I rarely bring up Goodreads or Amazon reviews here on this page. It breaks an unspoken rule, and that fourth wall between writer and reader. Do you hear a but coming? Today, I found something amazing in the review section on Goodreads, and it struck me so completely I had to immortalize it here.
(Not the full review–just the pertinent part)
“What is real; to what extent do we live our fictions; what should be real? Wonderful characters whose souls are stirred by death and words and a past built upon more words and immortal youthful misdeeds. […]this is a book for the spirit and the mind. It is also a paean to the passing of an age of great authors who lived immortally, if not tragically. Kudos to DeFino. I call this category of fiction, Quixotic Drama.”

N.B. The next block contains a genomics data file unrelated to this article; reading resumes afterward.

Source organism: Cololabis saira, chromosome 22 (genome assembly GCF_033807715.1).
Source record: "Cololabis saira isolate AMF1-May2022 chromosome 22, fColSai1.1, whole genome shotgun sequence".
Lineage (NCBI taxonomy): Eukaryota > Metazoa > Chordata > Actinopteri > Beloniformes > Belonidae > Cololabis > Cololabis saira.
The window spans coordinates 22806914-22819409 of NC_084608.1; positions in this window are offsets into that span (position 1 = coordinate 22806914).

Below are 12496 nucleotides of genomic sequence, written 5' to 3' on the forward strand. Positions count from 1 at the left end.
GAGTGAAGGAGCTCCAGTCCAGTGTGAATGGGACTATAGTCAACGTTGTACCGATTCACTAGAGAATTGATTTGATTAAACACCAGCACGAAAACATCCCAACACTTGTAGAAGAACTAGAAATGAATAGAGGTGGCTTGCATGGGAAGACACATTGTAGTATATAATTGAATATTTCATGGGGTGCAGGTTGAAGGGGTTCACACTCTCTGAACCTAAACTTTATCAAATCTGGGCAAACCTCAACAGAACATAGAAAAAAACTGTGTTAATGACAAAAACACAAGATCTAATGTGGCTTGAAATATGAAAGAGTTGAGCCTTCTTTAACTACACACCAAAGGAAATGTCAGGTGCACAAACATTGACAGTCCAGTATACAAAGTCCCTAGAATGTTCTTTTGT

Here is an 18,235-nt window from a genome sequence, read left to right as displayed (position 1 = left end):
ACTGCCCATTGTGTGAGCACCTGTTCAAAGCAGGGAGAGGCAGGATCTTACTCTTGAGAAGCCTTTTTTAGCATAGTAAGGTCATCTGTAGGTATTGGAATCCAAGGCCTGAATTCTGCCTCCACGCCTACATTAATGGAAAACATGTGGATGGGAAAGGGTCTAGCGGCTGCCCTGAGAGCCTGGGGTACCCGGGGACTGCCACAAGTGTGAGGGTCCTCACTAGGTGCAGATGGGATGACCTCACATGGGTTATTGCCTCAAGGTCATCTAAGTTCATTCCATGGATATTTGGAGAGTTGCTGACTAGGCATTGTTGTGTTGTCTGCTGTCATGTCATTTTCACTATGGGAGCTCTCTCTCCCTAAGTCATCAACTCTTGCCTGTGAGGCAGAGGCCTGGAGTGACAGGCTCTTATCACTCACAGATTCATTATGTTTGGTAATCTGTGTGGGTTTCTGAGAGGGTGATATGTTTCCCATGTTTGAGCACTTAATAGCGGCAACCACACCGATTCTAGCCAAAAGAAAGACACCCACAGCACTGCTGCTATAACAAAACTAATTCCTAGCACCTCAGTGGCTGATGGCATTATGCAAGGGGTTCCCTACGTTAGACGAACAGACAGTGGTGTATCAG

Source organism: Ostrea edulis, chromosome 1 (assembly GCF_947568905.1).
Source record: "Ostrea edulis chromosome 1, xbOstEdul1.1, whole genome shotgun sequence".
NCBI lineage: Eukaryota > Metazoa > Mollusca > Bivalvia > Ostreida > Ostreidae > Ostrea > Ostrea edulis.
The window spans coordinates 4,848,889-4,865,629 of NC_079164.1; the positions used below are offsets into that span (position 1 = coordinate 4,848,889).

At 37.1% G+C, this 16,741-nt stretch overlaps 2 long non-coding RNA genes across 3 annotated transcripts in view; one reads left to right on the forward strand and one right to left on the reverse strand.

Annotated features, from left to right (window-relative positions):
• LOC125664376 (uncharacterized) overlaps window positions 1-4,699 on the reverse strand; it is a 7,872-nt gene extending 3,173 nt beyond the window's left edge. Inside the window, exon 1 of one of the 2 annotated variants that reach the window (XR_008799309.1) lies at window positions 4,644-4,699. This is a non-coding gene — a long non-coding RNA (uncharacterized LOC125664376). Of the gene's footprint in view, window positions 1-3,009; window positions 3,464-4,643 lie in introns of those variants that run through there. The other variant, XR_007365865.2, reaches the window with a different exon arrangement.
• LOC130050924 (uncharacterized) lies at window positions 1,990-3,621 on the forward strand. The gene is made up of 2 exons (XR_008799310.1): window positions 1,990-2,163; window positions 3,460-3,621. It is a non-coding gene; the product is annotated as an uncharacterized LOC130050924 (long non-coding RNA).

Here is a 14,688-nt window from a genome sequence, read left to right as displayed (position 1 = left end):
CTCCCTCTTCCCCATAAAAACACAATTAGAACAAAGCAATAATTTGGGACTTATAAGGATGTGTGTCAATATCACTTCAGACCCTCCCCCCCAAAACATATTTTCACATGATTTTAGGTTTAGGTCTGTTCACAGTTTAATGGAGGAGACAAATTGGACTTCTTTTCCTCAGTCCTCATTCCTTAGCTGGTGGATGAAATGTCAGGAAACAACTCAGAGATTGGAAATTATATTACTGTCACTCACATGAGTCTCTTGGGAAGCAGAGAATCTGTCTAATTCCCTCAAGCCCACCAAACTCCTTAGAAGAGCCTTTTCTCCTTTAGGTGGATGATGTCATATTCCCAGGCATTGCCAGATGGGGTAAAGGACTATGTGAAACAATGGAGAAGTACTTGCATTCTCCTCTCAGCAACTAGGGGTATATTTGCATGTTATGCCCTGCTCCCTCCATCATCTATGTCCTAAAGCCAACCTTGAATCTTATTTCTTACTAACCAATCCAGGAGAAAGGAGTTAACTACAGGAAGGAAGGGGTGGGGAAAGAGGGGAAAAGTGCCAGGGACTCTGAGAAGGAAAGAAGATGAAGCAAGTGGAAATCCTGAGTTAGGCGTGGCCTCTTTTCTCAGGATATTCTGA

Quixotic* Drama. As Linus Van Pelt is prone to exclaim, “That’s it!”
This is exactly what I do in all my writing, whether fantasy, romance, fairy tale, or contemporary fiction. Quixotic drama. I have a name for it now. And you know what the old tales say about naming something–there is power there. Great power. I can already feel it thrumming in my fingertips.
In googling the term, I see it’s not quite unique to the world, though I don’t find it in reference to fiction. Whether a thing or simply new to me, it’s magical. The connection to Don Quixote, in all its facets, pretty much says it all.
exceedingly idealistic; unrealistic and impractical.“a vast and perhaps quixotic project”synonyms: idealistic, romantic, visionary, utopian, extravagant, starry-eyed, unrealist unworldly.